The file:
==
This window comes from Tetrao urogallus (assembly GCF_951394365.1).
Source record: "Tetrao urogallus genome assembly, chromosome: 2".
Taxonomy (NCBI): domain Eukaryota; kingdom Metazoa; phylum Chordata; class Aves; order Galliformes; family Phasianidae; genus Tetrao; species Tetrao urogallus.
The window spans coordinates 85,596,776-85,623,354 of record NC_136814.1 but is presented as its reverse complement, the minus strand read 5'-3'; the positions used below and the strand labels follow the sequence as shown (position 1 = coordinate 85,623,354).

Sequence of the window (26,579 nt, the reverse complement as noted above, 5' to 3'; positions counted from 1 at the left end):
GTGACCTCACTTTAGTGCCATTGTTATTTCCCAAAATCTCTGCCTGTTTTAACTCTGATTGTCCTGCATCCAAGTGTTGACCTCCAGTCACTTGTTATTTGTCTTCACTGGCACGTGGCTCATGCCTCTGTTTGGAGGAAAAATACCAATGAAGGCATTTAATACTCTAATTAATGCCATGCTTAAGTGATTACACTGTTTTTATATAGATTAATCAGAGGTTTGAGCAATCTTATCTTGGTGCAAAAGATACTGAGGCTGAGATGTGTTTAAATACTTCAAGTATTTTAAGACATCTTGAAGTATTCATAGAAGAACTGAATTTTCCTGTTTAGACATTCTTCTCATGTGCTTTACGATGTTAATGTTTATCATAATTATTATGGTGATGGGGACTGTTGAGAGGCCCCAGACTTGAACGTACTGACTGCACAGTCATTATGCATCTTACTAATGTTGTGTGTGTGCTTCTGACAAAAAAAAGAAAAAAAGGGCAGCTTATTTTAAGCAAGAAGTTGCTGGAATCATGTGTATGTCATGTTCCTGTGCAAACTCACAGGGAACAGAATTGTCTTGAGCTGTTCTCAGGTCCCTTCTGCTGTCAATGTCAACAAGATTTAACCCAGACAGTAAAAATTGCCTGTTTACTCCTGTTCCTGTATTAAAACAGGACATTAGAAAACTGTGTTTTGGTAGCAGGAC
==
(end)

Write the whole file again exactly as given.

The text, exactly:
This window comes from Tetrao urogallus (assembly GCF_951394365.1).
Source record: "Tetrao urogallus genome assembly, chromosome: 2".
Taxonomy (NCBI): domain Eukaryota; kingdom Metazoa; phylum Chordata; class Aves; order Galliformes; family Phasianidae; genus Tetrao; species Tetrao urogallus.
The window spans coordinates 85,596,776-85,623,354 of record NC_136814.1 but is presented as its reverse complement, the minus strand read 5'-3'; the positions used below and the strand labels follow the sequence as shown (position 1 = coordinate 85,623,354).

Sequence of the window (26,579 nt, the reverse complement as noted above, 5' to 3'; positions counted from 1 at the left end):
GTGACCTCACTTTAGTGCCATTGTTATTTCCCAAAATCTCTGCCTGTTTTAACTCTGATTGTCCTGCATCCAAGTGTTGACCTCCAGTCACTTGTTATTTGTCTTCACTGGCACGTGGCTCATGCCTCTGTTTGGAGGAAAAATACCAATGAAGGCATTTAATACTCTAATTAATGCCATGCTTAAGTGATTACACTGTTTTTATATAGATTAATCAGAGGTTTGAGCAATCTTATCTTGGTGCAAAAGATACTGAGGCTGAGATGTGTTTAAATACTTCAAGTATTTTAAGACATCTTGAAGTATTCATAGAAGAACTGAATTTTCCTGTTTAGACATTCTTCTCATGTGCTTTACGATGTTAATGTTTATCATAATTATTATGGTGATGGGGACTGTTGAGAGGCCCCAGACTTGAACGTACTGACTGCACAGTCATTATGCATCTTACTAATGTTGTGTGTGTGCTTCTGACAAAAAAAAGAAAAAAAGGGCAGCTTATTTTAAGCAAGAAGTTGCTGGAATCATGTGTATGTCATGTTCCTGTGCAAACTCACAGGGAACAGAATTGTCTTGAGCTGTTCTCAGGTCCCTTCTGCTGTCAATGTCAACAAGATTTAACCCAGACAGTAAAAATTGCCTGTTTACTCCTGTTCCTGTATTAAAACAGGACATTAGAAAACTGTGTTTTGGTAGCAGGAC